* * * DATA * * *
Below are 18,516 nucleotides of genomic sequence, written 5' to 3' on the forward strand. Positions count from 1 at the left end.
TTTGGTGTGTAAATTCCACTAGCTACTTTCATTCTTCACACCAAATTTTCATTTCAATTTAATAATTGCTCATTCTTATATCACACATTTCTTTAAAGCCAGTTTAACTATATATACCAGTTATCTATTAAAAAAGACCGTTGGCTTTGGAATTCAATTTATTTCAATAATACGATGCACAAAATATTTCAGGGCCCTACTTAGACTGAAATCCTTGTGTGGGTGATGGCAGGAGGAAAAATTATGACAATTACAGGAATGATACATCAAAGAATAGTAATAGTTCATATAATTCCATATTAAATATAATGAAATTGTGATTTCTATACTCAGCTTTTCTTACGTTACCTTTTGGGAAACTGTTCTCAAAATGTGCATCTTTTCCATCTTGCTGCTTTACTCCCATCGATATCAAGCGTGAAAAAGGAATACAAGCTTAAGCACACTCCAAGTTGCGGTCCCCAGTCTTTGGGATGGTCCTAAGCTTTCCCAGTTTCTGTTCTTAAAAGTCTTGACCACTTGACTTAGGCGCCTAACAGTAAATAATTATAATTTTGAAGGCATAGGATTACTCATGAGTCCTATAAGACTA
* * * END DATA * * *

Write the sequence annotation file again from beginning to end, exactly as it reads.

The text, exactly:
Below are 18,516 nucleotides of genomic sequence, written 5' to 3' on the forward strand. Positions count from 1 at the left end.
TTTGGTGTGTAAATTCCACTAGCTACTTTCATTCTTCACACCAAATTTTCATTTCAATTTAATAATTGCTCATTCTTATATCACACATTTCTTTAAAGCCAGTTTAACTATATATACCAGTTATCTATTAAAAAAGACCGTTGGCTTTGGAATTCAATTTATTTCAATAATACGATGCACAAAATATTTCAGGGCCCTACTTAGACTGAAATCCTTGTGTGGGTGATGGCAGGAGGAAAAATTATGACAATTACAGGAATGATACATCAAAGAATAGTAATAGTTCATATAATTCCATATTAAATATAATGAAATTGTGATTTCTATACTCAGCTTTTCTTACGTTACCTTTTGGGAAACTGTTCTCAAAATGTGCATCTTTTCCATCTTGCTGCTTTACTCCCATCGATATCAAGCGTGAAAAAGGAATACAAGCTTAAGCACACTCCAAGTTGCGGTCCCCAGTCTTTGGGATGGTCCTAAGCTTTCCCAGTTTCTGTTCTTAAAAGTCTTGACCACTTGACTTAGGCGCCTAACAGTAAATAATTATAATTTTGAAGGCATAGGATTACTCATGAGTCCTATAAGACTA